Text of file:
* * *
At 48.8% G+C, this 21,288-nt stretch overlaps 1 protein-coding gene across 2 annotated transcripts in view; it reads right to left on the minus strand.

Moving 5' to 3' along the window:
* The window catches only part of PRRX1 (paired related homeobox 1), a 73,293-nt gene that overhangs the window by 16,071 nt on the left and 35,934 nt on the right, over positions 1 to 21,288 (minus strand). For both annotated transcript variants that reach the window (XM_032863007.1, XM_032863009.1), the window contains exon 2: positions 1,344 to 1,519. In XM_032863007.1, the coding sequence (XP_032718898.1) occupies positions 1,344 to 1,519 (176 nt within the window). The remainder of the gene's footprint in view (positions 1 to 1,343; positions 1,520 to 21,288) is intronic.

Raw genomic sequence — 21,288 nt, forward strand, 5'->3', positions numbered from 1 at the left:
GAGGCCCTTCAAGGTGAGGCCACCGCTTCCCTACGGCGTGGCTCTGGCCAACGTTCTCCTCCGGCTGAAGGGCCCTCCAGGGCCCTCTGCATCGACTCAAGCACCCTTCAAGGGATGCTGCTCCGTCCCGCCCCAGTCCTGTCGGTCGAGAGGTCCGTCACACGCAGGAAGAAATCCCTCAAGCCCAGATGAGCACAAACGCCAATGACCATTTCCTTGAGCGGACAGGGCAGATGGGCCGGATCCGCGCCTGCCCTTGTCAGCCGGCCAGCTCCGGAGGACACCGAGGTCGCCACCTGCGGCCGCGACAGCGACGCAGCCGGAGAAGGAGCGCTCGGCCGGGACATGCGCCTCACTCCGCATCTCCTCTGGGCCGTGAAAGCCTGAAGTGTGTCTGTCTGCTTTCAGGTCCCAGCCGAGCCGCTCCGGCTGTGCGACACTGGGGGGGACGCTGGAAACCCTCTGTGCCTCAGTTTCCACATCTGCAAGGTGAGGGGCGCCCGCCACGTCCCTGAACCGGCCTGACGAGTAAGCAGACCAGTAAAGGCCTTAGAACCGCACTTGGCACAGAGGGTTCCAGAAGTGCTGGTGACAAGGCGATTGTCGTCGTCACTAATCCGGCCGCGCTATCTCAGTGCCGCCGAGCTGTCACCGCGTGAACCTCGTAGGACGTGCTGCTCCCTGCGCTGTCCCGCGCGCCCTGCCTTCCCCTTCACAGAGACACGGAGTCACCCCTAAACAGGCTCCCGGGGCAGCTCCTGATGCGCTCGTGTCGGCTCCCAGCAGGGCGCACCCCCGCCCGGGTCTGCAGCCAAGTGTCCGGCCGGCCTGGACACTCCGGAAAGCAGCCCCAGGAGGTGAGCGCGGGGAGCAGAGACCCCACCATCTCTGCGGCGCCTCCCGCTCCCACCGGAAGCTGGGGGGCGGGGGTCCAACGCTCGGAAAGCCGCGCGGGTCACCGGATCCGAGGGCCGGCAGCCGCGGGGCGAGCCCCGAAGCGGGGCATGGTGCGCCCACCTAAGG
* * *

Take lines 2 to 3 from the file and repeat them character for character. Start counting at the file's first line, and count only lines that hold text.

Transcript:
Moving 5' to 3' along the window:
* The window catches only part of PRRX1 (paired related homeobox 1), a 73,293-nt gene that overhangs the window by 16,071 nt on the left and 35,934 nt on the right, over positions 1 to 21,288 (minus strand). For both annotated transcript variants that reach the window (XM_032863007.1, XM_032863009.1), the window contains exon 2: positions 1,344 to 1,519. In XM_032863007.1, the coding sequence (XP_032718898.1) occupies positions 1,344 to 1,519 (176 nt within the window). The remainder of the gene's footprint in view (positions 1 to 1,343; positions 1,520 to 21,288) is intronic.